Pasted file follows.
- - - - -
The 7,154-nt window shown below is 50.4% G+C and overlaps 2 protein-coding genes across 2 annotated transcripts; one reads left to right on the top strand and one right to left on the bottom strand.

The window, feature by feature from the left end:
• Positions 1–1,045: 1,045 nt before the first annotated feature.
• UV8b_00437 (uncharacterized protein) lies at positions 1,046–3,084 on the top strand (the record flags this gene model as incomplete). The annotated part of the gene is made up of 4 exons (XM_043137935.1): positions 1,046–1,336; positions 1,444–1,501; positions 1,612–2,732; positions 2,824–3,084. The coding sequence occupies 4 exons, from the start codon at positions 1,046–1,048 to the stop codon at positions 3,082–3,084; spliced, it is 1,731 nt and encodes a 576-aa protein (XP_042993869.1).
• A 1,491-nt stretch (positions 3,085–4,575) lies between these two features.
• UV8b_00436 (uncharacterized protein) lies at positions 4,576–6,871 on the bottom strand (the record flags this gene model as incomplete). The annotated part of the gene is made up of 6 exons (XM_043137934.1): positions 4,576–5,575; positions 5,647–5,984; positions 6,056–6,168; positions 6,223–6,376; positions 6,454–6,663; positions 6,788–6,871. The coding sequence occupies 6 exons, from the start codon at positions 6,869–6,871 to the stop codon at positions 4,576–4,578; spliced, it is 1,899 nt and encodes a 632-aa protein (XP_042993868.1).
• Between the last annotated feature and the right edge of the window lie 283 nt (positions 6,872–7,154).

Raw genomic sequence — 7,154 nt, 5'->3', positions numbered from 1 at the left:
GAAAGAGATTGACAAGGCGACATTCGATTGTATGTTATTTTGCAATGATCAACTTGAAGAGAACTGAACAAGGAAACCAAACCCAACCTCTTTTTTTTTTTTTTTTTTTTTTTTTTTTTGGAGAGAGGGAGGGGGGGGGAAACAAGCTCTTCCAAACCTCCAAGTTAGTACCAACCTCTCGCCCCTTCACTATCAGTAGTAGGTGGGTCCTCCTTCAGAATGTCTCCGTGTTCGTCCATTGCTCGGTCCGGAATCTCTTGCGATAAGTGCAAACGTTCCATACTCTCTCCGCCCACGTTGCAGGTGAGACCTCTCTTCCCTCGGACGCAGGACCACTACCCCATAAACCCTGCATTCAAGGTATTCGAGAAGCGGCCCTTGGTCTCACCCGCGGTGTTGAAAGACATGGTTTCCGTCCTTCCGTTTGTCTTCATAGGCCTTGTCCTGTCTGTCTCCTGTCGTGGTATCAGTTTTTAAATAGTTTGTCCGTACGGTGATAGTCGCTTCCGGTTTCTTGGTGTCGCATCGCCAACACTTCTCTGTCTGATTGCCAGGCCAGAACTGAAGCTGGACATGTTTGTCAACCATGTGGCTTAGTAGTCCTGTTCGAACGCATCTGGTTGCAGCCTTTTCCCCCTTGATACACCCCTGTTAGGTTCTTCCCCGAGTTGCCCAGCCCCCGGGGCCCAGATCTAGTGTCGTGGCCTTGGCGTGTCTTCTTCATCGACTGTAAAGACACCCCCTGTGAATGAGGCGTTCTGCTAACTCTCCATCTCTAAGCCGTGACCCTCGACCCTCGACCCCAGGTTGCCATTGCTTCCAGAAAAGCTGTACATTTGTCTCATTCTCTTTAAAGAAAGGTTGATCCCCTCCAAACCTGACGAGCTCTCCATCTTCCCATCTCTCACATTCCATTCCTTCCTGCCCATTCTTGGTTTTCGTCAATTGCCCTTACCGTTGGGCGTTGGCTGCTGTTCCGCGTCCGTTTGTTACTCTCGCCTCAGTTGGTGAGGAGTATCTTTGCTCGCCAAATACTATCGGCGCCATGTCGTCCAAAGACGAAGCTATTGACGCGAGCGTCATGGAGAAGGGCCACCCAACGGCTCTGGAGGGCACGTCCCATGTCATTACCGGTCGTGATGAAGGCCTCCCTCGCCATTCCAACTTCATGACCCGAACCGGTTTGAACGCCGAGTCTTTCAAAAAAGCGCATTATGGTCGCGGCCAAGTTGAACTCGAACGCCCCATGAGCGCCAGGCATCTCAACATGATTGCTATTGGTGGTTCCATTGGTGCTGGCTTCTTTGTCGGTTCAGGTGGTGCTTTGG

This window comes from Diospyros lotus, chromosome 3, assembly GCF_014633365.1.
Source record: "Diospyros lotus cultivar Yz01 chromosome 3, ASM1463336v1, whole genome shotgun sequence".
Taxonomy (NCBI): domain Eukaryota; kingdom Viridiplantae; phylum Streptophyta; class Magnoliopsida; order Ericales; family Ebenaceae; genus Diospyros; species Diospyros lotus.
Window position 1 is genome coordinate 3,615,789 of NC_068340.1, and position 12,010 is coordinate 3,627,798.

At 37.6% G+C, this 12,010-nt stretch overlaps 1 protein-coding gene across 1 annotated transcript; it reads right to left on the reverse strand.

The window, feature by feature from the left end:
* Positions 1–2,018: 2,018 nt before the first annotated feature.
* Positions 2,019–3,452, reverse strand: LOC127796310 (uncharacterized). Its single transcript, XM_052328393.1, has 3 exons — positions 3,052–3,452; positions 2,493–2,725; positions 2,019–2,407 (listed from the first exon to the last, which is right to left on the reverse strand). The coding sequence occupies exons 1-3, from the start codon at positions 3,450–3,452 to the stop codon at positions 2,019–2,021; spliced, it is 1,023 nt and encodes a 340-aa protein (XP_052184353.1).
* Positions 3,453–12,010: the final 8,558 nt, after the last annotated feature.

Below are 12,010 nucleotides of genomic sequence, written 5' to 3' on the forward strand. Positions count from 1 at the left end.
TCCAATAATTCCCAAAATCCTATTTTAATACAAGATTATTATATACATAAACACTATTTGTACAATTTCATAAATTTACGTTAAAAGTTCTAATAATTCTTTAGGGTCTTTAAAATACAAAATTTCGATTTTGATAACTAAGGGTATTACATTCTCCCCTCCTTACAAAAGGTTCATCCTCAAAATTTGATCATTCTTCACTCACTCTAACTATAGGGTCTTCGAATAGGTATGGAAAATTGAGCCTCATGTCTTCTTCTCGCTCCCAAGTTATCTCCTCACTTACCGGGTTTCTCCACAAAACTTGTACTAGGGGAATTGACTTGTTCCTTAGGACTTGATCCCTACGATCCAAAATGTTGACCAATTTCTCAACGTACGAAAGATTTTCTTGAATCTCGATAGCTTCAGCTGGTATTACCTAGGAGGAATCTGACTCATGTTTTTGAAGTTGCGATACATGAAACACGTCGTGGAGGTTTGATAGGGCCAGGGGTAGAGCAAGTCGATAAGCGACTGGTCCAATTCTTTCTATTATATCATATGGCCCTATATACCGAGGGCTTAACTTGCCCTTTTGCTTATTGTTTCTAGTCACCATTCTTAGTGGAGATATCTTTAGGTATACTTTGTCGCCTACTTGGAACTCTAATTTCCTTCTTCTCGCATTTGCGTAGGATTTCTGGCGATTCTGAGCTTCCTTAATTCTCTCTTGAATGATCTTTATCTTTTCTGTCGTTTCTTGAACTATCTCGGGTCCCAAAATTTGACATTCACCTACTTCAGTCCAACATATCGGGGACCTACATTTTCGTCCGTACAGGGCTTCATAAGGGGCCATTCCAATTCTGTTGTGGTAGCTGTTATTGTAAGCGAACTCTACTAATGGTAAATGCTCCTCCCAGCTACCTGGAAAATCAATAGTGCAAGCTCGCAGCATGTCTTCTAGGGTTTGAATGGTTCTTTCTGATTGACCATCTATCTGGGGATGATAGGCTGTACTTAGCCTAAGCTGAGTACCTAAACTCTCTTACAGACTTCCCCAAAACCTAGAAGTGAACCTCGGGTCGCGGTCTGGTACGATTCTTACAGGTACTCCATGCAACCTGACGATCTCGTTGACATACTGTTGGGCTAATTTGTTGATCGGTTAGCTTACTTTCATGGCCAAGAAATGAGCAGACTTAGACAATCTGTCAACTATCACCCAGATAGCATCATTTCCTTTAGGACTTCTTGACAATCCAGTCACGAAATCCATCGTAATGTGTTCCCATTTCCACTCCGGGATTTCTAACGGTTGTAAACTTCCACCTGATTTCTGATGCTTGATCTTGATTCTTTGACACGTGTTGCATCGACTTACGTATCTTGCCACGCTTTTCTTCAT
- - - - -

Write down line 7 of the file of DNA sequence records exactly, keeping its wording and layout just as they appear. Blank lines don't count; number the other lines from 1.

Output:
• Between the last annotated feature and the right edge of the window lie 283 nt (positions 6,872–7,154).